Today was a good day. The sun shone and it was warm enough to go without a coat. Spring is definitely on it's way. You are 4 months plus one week old today, and your daddy and I took you to Crescent Beach. The last time we were there I was very pregnant with you and walking was difficult. Today, we rambled all over the rocks and the sand spits, picking our way through the wet sand and the little rivers that remain when the tide goes out. You were nestled up all nice and cozy against against my belly still. This time on the outside. You woke up every so often to look around.

You won't remember much of this day, if any. It will mix with all the other wordless sensations of your first year. I hope you will remember feeling happy, loved, and secure, held firmly by the love that mommy and daddy have for each other, and for you.

I will remember the color of the late afternoon sun as it cast razor sharp shadows behind even the tiniest rock or ripple of sand. It was that peculiar golden color that one only sees this far north where the light comes in at an angle as if from very far away.

I will remember your father walking in front of me with his distinctive gait that was made for traveling long distances. He looks as though he is sauntering even as he leaves me far behind with his long strides. I like the way his shoulders and hips sort of roll from one step to the next. I wonder if one day you will walk like him.

I will remember that every time you looked me or daddy you smiled. I love the way your mouth opens wide, your tongue points out, and your eyes crinkle at the corners when you smile. It's like the sun came out and looked straight at me.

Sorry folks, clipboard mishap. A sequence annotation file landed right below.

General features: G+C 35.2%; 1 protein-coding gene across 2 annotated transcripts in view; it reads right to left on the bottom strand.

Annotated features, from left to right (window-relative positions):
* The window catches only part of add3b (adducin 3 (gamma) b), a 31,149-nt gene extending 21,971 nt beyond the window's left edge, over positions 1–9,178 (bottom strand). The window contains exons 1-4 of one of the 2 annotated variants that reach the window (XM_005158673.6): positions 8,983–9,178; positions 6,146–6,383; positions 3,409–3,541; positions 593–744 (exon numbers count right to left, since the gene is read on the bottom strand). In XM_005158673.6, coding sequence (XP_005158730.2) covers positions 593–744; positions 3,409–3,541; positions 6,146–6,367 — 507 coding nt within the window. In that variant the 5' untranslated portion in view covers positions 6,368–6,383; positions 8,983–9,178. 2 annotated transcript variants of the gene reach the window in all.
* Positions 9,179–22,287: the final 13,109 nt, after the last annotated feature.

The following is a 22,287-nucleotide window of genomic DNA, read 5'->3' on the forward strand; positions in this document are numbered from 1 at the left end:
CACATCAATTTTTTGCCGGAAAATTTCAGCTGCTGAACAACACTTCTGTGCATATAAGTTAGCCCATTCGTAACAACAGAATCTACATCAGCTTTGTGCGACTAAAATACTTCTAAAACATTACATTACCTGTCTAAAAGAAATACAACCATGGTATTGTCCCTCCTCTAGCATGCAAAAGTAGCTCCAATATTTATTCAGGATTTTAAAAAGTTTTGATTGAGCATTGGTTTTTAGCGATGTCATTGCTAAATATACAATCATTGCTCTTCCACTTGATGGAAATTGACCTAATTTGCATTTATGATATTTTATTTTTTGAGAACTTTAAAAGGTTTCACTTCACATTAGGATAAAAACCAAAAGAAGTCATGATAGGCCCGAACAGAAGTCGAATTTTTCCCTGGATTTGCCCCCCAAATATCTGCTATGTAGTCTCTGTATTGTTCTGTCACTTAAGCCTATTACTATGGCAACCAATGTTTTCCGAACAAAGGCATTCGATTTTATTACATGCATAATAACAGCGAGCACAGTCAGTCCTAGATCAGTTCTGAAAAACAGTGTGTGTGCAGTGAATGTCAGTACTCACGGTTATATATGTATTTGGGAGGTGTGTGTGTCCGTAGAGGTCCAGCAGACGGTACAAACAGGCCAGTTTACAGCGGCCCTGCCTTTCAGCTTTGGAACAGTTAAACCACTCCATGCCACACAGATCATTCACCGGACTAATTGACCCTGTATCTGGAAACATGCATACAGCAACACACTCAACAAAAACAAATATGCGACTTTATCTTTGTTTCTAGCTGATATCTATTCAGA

We turned over rocks and watched the little crabs all run for cover as their hiding place disappeared. Your daddy took pictures. Someday it will be you turning over rocks to see what's underneath. You will pick you way on little legs across the sand behind daddy and laugh and squeal as you feel the crabs scamper over your toes. And someday, even further down the road you will be the man leading the way, and maybe there will be little ones following you, learning from you what a tide pool is.

I'm grateful for today, for the mini vacation from work. I'm grateful for the sun and the pause, time to enjoy you and hold your daddy's hand again as we walked our little family down to the beach and remembered how blessed we are.

22.7.10

When you wonder if what you do matters

My friend Adam and his wife Cindy moved to Thailand a while ago, I don't remember how many years, along with Aaron's brother Sean. Their plan was to start an orphanage. They worked in one there for a year.

In the end they realized that they needed to foster kids in their own home instead, to give a fewer  number the benefit of a real family. They've never needed to look for kids, the kids just come to them.

It's hard work and really worth doing. Here's a post Adam wrote recently about Pan, a girl they have fostered for quite a while. Raising Witnesses It made me cry.

You should go and read it. I only hope that the story the kids at the Charis Home tell will be similar to Pan's.

20.7.10

As our 10th anniversary approacheth....

It's late, I'm not sure how late because I've been asleep for a while, but definitely late.

He finally comes to bed and curls his head into my chest ready to talk. These moments when he wants me to listen, when his tongue loosens and the thoughts flow easily, I treasure these, even in the dark of morning. He's often so taciturn.

I think he's finished and have almost drifted back to sleep when he says, "If I die before you I want you to find someone else to marry you. Someone who will just be good to you and love you and the kids."

I smile in the dark and respond, "You better stay alive then, that sounds like a lot of work."